After two years working at the Center for Spatial Technologies and Remote Sensing at the University of California at Davis, and participating on a wide range of research projects described in more detail previously and noted in my publication and presentation record, I decided to continue my university education with a postgraduate Masters in Ecology. One project in particular interested me more than the others because of the complexity of the problem and the importance of a detailed understanding of the issue. The project focused on assessing and predicting damage to forest health in national parks by pollution (primarily high levels of ozone) coming from the developed coastal and central valley regions of California. In my investigations on the vectors of change, automobile traffic and industrial pollution coming from the coastal developments of California, the issues surrounding transboundary air pollution came to my attention. The seriousness of the ecological impacts of harmful pollution levels needed be presented such that people understand how it is a combination of complex interactions that make this ecosystem fragile and susceptible to their actions.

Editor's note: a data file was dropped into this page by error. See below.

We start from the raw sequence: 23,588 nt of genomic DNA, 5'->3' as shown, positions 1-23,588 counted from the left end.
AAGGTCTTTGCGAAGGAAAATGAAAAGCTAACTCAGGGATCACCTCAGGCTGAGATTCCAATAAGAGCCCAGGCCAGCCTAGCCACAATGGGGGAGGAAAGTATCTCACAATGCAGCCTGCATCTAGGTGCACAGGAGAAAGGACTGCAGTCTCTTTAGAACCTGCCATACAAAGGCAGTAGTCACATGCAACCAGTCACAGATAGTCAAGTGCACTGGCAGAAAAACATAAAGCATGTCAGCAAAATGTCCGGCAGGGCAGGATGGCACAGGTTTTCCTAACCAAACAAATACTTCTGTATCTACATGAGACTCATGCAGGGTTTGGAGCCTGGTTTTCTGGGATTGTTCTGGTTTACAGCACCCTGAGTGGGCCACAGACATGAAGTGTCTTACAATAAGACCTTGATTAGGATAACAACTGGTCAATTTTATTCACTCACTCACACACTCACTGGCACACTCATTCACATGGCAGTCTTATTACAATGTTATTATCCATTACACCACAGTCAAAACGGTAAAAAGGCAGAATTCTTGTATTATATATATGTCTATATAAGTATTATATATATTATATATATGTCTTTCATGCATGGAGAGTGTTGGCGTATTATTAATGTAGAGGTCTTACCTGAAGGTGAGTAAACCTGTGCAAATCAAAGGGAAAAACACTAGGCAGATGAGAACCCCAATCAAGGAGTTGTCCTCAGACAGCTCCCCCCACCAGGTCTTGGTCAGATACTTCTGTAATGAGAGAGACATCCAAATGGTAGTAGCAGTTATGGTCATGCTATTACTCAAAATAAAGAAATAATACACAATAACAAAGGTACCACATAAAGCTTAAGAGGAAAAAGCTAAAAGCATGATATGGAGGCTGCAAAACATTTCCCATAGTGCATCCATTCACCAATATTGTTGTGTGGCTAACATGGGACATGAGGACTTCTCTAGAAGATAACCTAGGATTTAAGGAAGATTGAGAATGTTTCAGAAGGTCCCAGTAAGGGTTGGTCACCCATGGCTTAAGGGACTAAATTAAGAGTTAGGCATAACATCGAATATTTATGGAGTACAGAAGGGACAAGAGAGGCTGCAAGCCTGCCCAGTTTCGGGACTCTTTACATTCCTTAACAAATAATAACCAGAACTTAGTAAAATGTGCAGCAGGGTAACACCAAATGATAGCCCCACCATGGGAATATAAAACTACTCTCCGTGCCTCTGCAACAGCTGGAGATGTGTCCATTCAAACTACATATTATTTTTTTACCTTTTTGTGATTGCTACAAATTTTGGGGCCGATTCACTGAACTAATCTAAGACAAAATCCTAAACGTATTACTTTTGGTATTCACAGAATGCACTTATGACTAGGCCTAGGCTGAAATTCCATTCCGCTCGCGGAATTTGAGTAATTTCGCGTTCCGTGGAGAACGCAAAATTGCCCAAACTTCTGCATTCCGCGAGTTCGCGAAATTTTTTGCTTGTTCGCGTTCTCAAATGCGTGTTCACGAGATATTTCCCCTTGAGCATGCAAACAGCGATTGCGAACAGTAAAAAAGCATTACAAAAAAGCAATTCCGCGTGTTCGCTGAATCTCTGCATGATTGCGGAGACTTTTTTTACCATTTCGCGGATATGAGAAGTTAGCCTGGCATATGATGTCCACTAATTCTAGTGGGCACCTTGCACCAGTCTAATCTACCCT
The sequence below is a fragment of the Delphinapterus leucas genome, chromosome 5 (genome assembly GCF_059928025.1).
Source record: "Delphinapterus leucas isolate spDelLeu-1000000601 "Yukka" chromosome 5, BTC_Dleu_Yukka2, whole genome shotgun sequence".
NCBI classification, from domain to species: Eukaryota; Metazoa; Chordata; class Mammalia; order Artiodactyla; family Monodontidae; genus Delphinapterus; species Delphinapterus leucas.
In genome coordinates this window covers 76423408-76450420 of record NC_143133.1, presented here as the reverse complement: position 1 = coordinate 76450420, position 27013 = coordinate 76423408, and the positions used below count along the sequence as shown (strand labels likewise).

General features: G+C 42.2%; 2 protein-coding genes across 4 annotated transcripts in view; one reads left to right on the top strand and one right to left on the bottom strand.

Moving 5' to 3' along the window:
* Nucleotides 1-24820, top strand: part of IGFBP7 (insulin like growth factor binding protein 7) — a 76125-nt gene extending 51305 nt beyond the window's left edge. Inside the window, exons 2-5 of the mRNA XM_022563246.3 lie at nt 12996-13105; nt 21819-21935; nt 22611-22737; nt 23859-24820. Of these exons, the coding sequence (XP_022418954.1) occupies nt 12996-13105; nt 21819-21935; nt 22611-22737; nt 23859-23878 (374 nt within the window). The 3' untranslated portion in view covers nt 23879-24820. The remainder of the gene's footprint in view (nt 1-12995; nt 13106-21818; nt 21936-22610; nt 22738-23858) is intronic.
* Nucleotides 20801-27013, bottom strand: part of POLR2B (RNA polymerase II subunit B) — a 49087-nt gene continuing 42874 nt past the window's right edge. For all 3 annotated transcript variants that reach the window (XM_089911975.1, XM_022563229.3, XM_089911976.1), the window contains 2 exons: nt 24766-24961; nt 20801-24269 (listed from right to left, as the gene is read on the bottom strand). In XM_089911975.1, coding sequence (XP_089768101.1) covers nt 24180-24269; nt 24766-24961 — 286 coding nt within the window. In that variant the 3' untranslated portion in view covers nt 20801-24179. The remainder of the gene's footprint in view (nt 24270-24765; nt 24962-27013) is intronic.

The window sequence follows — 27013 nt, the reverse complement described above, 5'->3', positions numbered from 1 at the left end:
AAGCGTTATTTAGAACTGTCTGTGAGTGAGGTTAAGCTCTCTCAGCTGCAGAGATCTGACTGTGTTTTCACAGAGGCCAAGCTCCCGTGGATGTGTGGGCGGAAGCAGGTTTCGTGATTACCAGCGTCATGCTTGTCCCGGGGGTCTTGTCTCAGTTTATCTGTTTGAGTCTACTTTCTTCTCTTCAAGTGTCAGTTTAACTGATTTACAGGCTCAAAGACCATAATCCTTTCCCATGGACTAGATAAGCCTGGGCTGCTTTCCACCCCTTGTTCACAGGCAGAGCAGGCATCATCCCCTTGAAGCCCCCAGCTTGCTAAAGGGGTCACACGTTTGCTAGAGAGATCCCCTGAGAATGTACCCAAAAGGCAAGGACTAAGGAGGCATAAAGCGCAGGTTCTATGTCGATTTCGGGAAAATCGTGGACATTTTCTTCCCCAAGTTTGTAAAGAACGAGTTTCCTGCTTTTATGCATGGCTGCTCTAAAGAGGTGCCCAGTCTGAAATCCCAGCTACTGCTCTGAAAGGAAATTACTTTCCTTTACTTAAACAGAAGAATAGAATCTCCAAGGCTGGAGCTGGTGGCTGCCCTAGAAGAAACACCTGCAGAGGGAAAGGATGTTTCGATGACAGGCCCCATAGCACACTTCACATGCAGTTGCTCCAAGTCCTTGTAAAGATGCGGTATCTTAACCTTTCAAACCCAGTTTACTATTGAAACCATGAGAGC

Before completing my Masters I was awarded a Fulbright Student Fellowship to Barcelona, Spain to conduct similar research at the CREAF lab with Dr. Josep Peñuelas, whom I had contacted after reading extensively about his research. There, in collaboration with Dr. Josep Peñuelas of the Autonomous University of Barcelona, I added an additional robust suite of remote sensing, climate and air pollution data to ongoing biomonitoring research efforts. Through a special international scientific research and development agreement with the Cartographic Institute of Catalonia, CASI data was collected along with needle samples for analyses of foliar water content, photosynthetic pigment concentrations and OII visual assessments of ozone-induced damage. Classification maps were completed to focus on target bioindicator species and then imaging spectroscopy analyses of their health status were compared with extensive field assessments of air pollution impact. GIS analyses which approximate watershed-level relative hydrologic status were combined in multivariate analyses to investigate the relationships between natural landscape gradients and the impacts of ambient tropospheric ozone levels. So, although I started a Masters program in 2004, I took a break for a Student Fulbright to Spain in 2006-7, which eventually led to a long-term collaboration and my PhD dissertation work, officially finishing my Masters in 2008 and my PhD in 2012.